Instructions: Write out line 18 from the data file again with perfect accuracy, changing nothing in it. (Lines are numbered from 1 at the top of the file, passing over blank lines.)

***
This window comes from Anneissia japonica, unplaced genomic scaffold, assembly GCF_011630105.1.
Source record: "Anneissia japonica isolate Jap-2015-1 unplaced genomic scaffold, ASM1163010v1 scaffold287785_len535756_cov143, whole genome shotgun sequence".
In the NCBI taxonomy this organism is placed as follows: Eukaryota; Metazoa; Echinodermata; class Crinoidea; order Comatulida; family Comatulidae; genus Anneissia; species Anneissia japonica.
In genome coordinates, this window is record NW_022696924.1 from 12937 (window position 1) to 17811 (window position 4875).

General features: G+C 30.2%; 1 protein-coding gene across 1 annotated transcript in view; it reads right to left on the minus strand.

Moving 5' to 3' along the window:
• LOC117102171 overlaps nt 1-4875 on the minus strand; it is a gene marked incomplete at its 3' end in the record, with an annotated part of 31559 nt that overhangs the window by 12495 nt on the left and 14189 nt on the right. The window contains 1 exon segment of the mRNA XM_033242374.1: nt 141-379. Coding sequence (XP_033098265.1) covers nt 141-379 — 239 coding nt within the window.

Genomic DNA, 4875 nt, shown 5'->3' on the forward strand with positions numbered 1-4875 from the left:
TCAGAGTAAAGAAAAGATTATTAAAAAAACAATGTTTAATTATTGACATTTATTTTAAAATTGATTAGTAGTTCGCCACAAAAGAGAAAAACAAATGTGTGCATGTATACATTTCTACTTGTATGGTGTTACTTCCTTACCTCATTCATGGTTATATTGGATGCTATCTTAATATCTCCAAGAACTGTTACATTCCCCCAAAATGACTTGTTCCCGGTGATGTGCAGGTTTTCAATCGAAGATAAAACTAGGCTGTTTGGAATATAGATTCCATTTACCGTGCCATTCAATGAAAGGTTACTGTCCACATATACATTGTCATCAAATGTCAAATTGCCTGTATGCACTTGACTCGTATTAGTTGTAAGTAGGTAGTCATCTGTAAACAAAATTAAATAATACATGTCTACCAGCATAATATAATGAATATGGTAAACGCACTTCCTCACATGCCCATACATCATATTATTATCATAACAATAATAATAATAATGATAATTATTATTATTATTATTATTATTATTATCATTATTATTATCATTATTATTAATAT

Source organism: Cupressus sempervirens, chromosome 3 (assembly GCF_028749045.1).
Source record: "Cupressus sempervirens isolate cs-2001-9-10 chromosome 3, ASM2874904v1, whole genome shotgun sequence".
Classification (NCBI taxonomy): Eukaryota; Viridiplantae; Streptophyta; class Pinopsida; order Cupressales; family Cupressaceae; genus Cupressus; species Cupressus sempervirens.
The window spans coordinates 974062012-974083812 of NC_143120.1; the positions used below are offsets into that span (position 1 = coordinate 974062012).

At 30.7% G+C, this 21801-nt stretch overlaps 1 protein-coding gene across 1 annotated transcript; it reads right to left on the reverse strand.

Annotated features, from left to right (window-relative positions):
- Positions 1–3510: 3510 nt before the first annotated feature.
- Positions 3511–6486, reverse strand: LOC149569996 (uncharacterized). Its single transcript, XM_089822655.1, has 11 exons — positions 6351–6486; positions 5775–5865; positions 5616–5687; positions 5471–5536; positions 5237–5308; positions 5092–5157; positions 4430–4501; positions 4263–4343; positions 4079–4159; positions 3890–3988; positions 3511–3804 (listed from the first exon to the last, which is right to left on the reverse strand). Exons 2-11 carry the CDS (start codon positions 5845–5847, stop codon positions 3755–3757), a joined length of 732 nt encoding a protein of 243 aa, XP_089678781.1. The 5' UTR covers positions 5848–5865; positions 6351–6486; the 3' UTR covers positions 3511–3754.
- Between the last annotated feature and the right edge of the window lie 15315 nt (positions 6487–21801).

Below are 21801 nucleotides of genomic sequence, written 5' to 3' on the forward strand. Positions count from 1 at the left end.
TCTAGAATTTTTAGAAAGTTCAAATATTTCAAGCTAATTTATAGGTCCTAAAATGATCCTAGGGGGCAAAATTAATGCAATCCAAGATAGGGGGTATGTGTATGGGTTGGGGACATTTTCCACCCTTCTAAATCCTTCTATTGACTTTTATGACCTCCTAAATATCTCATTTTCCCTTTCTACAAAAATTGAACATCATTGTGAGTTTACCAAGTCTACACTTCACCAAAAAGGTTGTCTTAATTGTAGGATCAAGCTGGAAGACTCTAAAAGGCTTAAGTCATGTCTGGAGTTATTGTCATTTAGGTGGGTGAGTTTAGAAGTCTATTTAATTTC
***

- Between the last annotated feature and the right edge of the window lie 15315 nt (positions 6487–21801).